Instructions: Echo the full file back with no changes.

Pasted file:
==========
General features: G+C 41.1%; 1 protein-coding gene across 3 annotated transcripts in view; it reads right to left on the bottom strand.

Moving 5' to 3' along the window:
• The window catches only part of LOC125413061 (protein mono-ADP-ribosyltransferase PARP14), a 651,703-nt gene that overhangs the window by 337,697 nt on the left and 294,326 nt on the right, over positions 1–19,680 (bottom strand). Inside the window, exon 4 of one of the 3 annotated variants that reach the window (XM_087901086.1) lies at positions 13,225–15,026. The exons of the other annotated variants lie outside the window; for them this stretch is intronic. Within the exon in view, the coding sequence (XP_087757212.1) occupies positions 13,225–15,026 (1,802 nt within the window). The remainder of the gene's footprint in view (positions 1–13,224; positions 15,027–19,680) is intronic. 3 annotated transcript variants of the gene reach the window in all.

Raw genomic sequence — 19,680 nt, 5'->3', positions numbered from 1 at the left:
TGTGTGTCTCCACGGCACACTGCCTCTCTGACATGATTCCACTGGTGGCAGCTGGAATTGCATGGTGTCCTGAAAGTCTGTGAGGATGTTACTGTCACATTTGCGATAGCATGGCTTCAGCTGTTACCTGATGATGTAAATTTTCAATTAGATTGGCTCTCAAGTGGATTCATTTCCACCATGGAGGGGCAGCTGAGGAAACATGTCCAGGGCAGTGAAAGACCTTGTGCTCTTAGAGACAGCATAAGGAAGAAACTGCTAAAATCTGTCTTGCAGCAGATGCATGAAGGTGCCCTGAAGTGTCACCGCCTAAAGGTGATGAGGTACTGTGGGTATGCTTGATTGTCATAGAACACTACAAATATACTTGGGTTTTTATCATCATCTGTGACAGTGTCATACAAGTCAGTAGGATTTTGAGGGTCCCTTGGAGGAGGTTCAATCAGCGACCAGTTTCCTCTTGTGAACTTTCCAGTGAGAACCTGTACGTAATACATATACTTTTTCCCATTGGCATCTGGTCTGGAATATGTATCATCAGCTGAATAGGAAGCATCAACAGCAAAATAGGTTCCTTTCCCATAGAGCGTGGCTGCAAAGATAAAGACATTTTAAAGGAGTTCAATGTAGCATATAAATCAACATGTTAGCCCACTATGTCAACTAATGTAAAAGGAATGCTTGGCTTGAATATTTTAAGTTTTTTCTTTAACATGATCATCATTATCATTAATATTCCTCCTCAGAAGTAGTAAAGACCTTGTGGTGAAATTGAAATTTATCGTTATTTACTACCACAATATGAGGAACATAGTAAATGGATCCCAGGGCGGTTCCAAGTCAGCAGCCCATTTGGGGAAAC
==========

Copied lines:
General features: G+C 41.1%; 1 protein-coding gene across 3 annotated transcripts in view; it reads right to left on the bottom strand.

Moving 5' to 3' along the window:
• The window catches only part of LOC125413061 (protein mono-ADP-ribosyltransferase PARP14), a 651,703-nt gene that overhangs the window by 337,697 nt on the left and 294,326 nt on the right, over positions 1–19,680 (bottom strand). Inside the window, exon 4 of one of the 3 annotated variants that reach the window (XM_087901086.1) lies at positions 13,225–15,026. The exons of the other annotated variants lie outside the window; for them this stretch is intronic. Within the exon in view, the coding sequence (XP_087757212.1) occupies positions 13,225–15,026 (1,802 nt within the window). The remainder of the gene's footprint in view (positions 1–13,224; positions 15,027–19,680) is intronic. 3 annotated transcript variants of the gene reach the window in all.

Raw genomic sequence — 19,680 nt, 5'->3', positions numbered from 1 at the left:
TGTGTGTCTCCACGGCACACTGCCTCTCTGACATGATTCCACTGGTGGCAGCTGGAATTGCATGGTGTCCTGAAAGTCTGTGAGGATGTTACTGTCACATTTGCGATAGCATGGCTTCAGCTGTTACCTGATGATGTAAATTTTCAATTAGATTGGCTCTCAAGTGGATTCATTTCCACCATGGAGGGGCAGCTGAGGAAACATGTCCAGGGCAGTGAAAGACCTTGTGCTCTTAGAGACAGCATAAGGAAGAAACTGCTAAAATCTGTCTTGCAGCAGATGCATGAAGGTGCCCTGAAGTGTCACCGCCTAAAGGTGATGAGGTACTGTGGGTATGCTTGATTGTCATAGAACACTACAAATATACTTGGGTTTTTATCATCATCTGTGACAGTGTCATACAAGTCAGTAGGATTTTGAGGGTCCCTTGGAGGAGGTTCAATCAGCGACCAGTTTCCTCTTGTGAACTTTCCAGTGAGAACCTGTACGTAATACATATACTTTTTCCCATTGGCATCTGGTCTGGAATATGTATCATCAGCTGAATAGGAAGCATCAACAGCAAAATAGGTTCCTTTCCCATAGAGCGTGGCTGCAAAGATAAAGACATTTTAAAGGAGTTCAATGTAGCATATAAATCAACATGTTAGCCCACTATGTCAACTAATGTAAAAGGAATGCTTGGCTTGAATATTTTAAGTTTTTTCTTTAACATGATCATCATTATCATTAATATTCCTCCTCAGAAGTAGTAAAGACCTTGTGGTGAAATTGAAATTTATCGTTATTTACTACCACAATATGAGGAACATAGTAAATGGATCCCAGGGCGGTTCCAAGTCAGCAGCCCATTTGGGGAAAC